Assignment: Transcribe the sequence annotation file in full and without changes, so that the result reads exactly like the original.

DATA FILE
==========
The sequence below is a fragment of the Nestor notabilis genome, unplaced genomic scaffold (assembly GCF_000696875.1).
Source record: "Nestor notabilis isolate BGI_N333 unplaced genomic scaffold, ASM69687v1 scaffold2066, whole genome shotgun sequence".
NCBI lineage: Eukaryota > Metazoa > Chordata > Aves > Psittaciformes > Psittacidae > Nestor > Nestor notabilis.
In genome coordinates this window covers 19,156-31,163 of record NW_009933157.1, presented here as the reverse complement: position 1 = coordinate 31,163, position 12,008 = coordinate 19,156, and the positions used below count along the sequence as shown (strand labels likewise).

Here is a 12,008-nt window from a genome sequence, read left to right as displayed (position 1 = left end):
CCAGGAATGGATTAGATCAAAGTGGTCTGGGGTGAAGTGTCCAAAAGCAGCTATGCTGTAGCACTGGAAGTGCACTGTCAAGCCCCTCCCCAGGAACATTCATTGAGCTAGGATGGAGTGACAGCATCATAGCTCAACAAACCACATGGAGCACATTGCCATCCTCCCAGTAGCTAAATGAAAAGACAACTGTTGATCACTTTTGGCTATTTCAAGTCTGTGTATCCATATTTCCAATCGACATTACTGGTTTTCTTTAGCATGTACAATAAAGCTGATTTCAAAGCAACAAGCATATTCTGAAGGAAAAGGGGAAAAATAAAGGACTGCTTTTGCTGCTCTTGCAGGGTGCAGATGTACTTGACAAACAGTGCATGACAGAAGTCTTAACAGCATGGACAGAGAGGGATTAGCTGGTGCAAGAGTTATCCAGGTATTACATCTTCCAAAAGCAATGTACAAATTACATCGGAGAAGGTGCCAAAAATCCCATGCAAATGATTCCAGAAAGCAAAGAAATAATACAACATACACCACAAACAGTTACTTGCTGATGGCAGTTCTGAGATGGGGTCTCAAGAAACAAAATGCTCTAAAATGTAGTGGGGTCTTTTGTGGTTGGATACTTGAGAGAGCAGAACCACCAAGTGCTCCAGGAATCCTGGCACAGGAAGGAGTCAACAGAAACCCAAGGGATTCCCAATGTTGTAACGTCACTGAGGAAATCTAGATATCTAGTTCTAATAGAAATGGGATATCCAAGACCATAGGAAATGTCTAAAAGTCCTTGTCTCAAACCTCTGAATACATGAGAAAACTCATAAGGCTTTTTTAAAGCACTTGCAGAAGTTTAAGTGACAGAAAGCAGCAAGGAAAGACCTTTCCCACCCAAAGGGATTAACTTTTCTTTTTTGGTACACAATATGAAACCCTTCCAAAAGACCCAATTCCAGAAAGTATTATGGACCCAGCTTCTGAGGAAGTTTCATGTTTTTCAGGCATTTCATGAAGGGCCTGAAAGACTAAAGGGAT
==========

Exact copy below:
The sequence below is a fragment of the Nestor notabilis genome, unplaced genomic scaffold (assembly GCF_000696875.1).
Source record: "Nestor notabilis isolate BGI_N333 unplaced genomic scaffold, ASM69687v1 scaffold2066, whole genome shotgun sequence".
NCBI lineage: Eukaryota > Metazoa > Chordata > Aves > Psittaciformes > Psittacidae > Nestor > Nestor notabilis.
In genome coordinates this window covers 19,156-31,163 of record NW_009933157.1, presented here as the reverse complement: position 1 = coordinate 31,163, position 12,008 = coordinate 19,156, and the positions used below count along the sequence as shown (strand labels likewise).

Here is a 12,008-nt window from a genome sequence, read left to right as displayed (position 1 = left end):
CCAGGAATGGATTAGATCAAAGTGGTCTGGGGTGAAGTGTCCAAAAGCAGCTATGCTGTAGCACTGGAAGTGCACTGTCAAGCCCCTCCCCAGGAACATTCATTGAGCTAGGATGGAGTGACAGCATCATAGCTCAACAAACCACATGGAGCACATTGCCATCCTCCCAGTAGCTAAATGAAAAGACAACTGTTGATCACTTTTGGCTATTTCAAGTCTGTGTATCCATATTTCCAATCGACATTACTGGTTTTCTTTAGCATGTACAATAAAGCTGATTTCAAAGCAACAAGCATATTCTGAAGGAAAAGGGGAAAAATAAAGGACTGCTTTTGCTGCTCTTGCAGGGTGCAGATGTACTTGACAAACAGTGCATGACAGAAGTCTTAACAGCATGGACAGAGAGGGATTAGCTGGTGCAAGAGTTATCCAGGTATTACATCTTCCAAAAGCAATGTACAAATTACATCGGAGAAGGTGCCAAAAATCCCATGCAAATGATTCCAGAAAGCAAAGAAATAATACAACATACACCACAAACAGTTACTTGCTGATGGCAGTTCTGAGATGGGGTCTCAAGAAACAAAATGCTCTAAAATGTAGTGGGGTCTTTTGTGGTTGGATACTTGAGAGAGCAGAACCACCAAGTGCTCCAGGAATCCTGGCACAGGAAGGAGTCAACAGAAACCCAAGGGATTCCCAATGTTGTAACGTCACTGAGGAAATCTAGATATCTAGTTCTAATAGAAATGGGATATCCAAGACCATAGGAAATGTCTAAAAGTCCTTGTCTCAAACCTCTGAATACATGAGAAAACTCATAAGGCTTTTTTAAAGCACTTGCAGAAGTTTAAGTGACAGAAAGCAGCAAGGAAAGACCTTTCCCACCCAAAGGGATTAACTTTTCTTTTTTGGTACACAATATGAAACCCTTCCAAAAGACCCAATTCCAGAAAGTATTATGGACCCAGCTTCTGAGGAAGTTTCATGTTTTTCAGGCATTTCATGAAGGGCCTGAAAGACTAAAGGGAT